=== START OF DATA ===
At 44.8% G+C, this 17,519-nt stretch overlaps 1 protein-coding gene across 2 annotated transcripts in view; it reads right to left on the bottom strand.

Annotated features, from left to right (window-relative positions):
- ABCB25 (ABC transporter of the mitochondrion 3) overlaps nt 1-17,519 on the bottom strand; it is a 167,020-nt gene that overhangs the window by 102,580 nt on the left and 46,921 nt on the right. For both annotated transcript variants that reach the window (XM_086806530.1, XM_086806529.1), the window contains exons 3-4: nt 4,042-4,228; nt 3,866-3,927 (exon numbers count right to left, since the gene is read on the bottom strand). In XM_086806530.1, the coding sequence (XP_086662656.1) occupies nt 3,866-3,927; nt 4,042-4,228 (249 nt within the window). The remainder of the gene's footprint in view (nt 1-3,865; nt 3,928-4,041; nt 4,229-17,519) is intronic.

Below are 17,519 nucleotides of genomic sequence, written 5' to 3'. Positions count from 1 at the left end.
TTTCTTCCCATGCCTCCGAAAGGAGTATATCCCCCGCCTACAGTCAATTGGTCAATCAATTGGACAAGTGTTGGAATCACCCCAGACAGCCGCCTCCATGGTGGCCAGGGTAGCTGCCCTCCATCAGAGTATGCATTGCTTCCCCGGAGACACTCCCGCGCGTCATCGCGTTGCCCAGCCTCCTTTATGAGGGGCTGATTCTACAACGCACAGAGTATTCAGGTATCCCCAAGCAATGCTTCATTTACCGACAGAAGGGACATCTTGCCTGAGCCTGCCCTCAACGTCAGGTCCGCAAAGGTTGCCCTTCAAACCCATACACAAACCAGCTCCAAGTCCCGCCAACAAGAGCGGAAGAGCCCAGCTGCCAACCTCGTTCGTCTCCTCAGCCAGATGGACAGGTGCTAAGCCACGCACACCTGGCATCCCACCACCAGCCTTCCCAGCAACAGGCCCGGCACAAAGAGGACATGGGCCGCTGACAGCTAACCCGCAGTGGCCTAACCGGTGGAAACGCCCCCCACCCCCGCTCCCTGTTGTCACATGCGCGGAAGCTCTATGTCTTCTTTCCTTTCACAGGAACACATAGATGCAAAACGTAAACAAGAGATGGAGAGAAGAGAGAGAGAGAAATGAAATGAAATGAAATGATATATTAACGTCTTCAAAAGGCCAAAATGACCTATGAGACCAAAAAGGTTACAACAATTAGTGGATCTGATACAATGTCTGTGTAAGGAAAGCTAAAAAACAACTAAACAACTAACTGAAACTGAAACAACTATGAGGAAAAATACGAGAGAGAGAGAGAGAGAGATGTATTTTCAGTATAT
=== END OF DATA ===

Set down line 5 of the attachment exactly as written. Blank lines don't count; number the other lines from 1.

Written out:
TTTCTTCCCATGCCTCCGAAAGGAGTATATCCCCCGCCTACAGTCAATTGGTCAATCAATTGGACAAGTGTTGGAATCACCCCAGACAGCCGCCTCCATGGTGGCCAGGGTAGCTGCCCTCCATCAGAGTATGCATTGCTTCCCCGGAGACACTCCCGCGCGTCATCGCGTTGCCCAGCCTCCTTTATGAGGGGCTGATTCTACAACGCACAGAGTATTCAGGTATCCCCAAGCAATGCTTCATTTACCGACAGAAGGGACATCTTGCCTGAGCCTGCCCTCAACGTCAGGTCCGCAAAGGTTGCCCTTCAAACCCATACACAAACCAGCTCCAAGTCCCGCCAACAAGAGCGGAAGAGCCCAGCTGCCAACCTCGTTCGTCTCCTCAGCCAGATGGACAGGTGCTAAGCCACGCACACCTGGCATCCCACCACCAGCCTTCCCAGCAACAGGCCCGGCACAAAGAGGACATGGGCCGCTGACAGCTAACCCGCAGTGGCCTAACCGGTGGAAACGCCCCCCACCCCCGCTCCCTGTTGTCACATGCGCGGAAGCTCTATGTCTTCTTTCCTTTCACAGGAACACATAGATGCAAAACGTAAACAAGAGATGGAGAGAAGAGAGAGAGAGAAATGAAATGAAATGAAATGATATATTAACGTCTTCAAAAGGCCAAAATGACCTATGAGACCAAAAAGGTTACAACAATTAGTGGATCTGATACAATGTCTGTGTAAGGAAAGCTAAAAAACAACTAAACAACTAACTGAAACTGAAACAACTATGAGGAAAAATACGAGAGAGAGAGAGAGAGAGATGTATTTTCAGTATAT